In this second title relating the adventures of the independent-minded third grader, Emma McGraw, Emma is just beginning to make new friends at her new school. Her first and so far only friend Cynthia does not like it that Emma is striking up friendships on her own. When Emma and another girl named Annie Pat start talking together, Cynthia calls Emma weird and makes fun of the animal posters and collections Emma has in her room, in front of several other girls. Emma and Annie Pat plan to get back at Cynthia by calling her "Bossypants," which leads to an epidemic of name-calling in Emma's third-grade class. Things get so bad that Emma's teacher, Ms. Sanchez, threatens to cancel the surprise field trip on Friday afternoon. Eventually, Emma leads the class in apologizing and making amends, and Ms. Sanchez's third graders enjoy a special afternoon playing with a giant parachute. Younger readers will likely enjoy the minor dramas of life as a new girl in elementary school, where conflicts are resolved by good sportsmanship, and a heartfelt apology makes friendships whole again. As a narrator Emily is lively and personable, although at times she sounds more like an adult than an eight-year-old. Illustrations of Emma and her friends, and small factoids about the animals Emma loves are scattered throughout the book and are a nice touch. 2005, Viking, Ages 8 to 12.
Gr 2-3-Emma is back in another story about life in third grade. This time, she becomes embroiled in a war of words with her sometimes-friend, sometimes-foe, Cynthia Harbison. After Emma has had enough of Cynthia's name-calling and jealousy, she decides to create a nickname that will teach her a lesson. She comes up with "Bossy Pants," and it spreads among her classmates like wildfire. Unfortunately, it also reaches the ears of her teacher. While the first-person narrative creates some interest, this sequel to Only Emma (Viking, 2005) is slight and uninspired. Even the much-anticipated "special treat" from Ms. Sanchez that awaits Emma and her classmates is something of a letdown. Harper's spunky black-and-white illustrations work well with the text, even though in some panels Emma and her precocious group of girls look more mature than their eight years. Readers may find this an acceptable substitute while waiting for upcoming installments about Judy Moody or Clarice Bean, but there's not enough humor or story here to make it anything but an additional purchase.-Carol L. MacKay, Camrose Public Library, Alberta, Canada Copyright 2005 Reed Business Information.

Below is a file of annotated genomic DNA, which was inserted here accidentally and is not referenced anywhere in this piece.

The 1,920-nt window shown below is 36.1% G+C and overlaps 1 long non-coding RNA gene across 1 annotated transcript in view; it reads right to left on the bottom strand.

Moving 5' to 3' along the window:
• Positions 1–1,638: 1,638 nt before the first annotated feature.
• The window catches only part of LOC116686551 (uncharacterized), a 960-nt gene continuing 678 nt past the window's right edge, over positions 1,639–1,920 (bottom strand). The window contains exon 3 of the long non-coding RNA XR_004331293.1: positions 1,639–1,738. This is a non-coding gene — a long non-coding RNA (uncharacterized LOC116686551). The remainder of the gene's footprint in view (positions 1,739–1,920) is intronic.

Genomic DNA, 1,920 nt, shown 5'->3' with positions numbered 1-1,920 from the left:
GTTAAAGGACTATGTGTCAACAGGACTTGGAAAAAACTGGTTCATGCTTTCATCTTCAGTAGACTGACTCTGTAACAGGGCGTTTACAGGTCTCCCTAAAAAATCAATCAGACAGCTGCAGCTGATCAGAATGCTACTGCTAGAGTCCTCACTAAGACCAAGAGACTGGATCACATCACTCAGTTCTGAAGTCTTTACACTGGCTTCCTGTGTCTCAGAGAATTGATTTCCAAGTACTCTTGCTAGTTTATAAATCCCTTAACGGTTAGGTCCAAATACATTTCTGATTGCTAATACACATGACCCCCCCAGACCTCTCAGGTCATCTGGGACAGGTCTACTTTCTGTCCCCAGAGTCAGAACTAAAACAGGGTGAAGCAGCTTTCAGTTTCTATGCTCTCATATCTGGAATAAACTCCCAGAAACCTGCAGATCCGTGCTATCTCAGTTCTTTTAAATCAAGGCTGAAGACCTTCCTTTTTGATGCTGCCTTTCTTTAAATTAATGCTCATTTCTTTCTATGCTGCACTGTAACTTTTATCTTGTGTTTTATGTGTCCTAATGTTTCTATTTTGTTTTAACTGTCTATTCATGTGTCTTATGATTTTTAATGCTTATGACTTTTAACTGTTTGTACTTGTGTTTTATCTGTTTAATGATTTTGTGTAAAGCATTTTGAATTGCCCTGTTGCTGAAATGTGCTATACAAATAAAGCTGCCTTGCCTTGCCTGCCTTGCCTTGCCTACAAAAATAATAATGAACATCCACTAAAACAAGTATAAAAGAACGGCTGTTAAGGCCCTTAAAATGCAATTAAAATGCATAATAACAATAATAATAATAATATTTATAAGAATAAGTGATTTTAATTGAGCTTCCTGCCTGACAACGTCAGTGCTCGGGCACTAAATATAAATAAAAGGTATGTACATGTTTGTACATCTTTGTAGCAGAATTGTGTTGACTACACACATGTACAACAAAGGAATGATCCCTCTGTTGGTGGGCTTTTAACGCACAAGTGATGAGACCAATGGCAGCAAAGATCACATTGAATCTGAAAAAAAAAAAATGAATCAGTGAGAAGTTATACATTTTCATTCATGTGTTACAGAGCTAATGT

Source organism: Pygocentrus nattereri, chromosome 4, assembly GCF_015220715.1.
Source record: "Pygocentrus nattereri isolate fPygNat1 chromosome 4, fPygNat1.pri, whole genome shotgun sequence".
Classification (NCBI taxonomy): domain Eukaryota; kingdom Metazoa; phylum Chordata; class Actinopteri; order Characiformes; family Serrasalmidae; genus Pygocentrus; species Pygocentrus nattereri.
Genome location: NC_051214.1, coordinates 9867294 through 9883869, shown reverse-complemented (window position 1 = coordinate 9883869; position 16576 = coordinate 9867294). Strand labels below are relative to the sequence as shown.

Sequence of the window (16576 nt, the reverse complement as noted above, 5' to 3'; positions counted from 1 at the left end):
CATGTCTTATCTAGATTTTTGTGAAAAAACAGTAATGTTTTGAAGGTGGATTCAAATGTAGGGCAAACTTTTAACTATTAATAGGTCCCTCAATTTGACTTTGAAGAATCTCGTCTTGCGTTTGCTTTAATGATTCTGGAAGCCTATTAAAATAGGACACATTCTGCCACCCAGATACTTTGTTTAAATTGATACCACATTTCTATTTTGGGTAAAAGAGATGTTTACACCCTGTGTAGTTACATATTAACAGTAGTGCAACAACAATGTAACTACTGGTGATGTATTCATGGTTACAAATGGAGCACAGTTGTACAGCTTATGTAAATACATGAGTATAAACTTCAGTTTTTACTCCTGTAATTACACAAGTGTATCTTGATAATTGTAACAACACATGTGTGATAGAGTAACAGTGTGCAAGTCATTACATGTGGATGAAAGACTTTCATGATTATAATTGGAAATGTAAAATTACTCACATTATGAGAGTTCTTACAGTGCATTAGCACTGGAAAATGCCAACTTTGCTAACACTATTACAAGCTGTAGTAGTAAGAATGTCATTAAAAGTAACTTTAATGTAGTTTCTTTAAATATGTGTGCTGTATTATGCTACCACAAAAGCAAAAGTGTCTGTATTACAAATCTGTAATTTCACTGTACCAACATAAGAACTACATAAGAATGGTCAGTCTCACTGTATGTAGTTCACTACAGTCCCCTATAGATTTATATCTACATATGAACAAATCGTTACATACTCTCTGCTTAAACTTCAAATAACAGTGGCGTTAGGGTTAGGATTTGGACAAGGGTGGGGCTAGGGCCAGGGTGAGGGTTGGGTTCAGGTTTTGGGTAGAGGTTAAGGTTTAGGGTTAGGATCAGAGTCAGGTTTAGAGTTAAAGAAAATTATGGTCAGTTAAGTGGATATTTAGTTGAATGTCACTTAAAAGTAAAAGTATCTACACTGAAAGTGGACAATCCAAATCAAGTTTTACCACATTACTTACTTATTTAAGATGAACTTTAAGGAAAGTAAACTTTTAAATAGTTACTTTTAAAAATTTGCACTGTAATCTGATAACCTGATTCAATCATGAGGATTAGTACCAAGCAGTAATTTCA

Emma has now reached her next milestone: She is in her second month of third grade at her new school. She is the same insecure person she was in September, but now she's looking for friends besides the controlling Cynthia. Even though Cynthia can be mean and has a bad habit of making up mocking names for classmates, Emma doesn't want to dump her, but she wants to have other friends as well. When Emma and new-ish friend Annie Pat cook up a little of Cynthia's own medicine, they quickly regret their actions. While readers will at times tire of Emma's self-pity, her refreshing voice rings true with the angst that third graders can feel about school, their friends and their family. The energetic teacher, Ms. Sanchez, in a completely realistic moment of temper and quick thinking, moves the third graders from their name-calling to seeing the classroom as a place where everyone belongs. Young readers will recognize Emma and her classmates and will look forward to hearing how they do in the third month of school. (Fiction. 7-10)
Emma’s…refreshing voice rings true with the angst that third graders can feel about school, their friends and their family. Young readers will recognize Emma and her classmates and will look forward to hearing how they do in the third month of school. —Kirkus Reviews